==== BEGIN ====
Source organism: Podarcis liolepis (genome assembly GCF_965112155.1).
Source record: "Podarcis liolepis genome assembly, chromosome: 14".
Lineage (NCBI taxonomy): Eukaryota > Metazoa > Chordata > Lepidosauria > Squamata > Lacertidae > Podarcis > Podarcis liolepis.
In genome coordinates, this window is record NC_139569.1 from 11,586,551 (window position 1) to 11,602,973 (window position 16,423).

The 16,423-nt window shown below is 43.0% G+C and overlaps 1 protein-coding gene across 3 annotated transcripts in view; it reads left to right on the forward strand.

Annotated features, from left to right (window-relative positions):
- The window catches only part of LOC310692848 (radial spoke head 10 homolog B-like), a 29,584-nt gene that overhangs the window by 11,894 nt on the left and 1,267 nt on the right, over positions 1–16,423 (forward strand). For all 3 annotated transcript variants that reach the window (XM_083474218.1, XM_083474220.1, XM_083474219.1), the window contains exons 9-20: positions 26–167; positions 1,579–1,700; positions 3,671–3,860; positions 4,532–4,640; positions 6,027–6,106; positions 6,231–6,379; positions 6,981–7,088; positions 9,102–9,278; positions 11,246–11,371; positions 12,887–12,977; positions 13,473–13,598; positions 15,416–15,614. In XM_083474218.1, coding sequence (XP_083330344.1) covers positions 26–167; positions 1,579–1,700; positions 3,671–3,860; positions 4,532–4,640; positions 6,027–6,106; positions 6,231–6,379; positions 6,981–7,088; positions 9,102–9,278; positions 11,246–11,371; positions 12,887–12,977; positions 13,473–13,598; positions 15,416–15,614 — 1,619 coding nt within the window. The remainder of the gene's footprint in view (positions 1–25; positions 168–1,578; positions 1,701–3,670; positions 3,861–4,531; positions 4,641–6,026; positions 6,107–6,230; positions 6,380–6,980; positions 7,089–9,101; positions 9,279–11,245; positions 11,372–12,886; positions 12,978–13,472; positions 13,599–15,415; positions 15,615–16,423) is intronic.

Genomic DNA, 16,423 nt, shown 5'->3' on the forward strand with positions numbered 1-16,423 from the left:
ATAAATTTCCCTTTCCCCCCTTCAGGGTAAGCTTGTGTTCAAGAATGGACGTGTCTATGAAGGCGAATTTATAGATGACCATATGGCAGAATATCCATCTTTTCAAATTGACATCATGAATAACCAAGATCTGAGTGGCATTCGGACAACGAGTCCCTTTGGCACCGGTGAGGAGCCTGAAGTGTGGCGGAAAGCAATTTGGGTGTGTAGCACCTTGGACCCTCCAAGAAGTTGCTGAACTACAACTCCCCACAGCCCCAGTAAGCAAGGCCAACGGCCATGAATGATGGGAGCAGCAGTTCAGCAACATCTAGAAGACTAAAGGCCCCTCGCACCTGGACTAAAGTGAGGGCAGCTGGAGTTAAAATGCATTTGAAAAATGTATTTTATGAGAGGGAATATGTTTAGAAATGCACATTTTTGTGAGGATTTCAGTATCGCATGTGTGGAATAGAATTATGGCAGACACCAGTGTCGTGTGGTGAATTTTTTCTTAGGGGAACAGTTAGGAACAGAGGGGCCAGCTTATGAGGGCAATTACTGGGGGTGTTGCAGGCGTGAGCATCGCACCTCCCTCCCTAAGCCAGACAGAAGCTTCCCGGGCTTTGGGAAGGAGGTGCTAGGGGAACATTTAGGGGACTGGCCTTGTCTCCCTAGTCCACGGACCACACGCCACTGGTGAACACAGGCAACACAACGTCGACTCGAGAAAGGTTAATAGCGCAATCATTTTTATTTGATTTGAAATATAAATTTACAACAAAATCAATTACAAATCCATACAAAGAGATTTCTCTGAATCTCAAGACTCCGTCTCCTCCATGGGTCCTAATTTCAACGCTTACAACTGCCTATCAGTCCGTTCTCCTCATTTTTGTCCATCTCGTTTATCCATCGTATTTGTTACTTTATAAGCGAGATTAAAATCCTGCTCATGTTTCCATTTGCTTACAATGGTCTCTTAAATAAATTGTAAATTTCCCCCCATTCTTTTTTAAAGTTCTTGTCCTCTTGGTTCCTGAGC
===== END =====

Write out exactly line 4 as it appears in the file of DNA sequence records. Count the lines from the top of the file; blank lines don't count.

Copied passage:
In genome coordinates, this window is record NC_139569.1 from 11,586,551 (window position 1) to 11,602,973 (window position 16,423).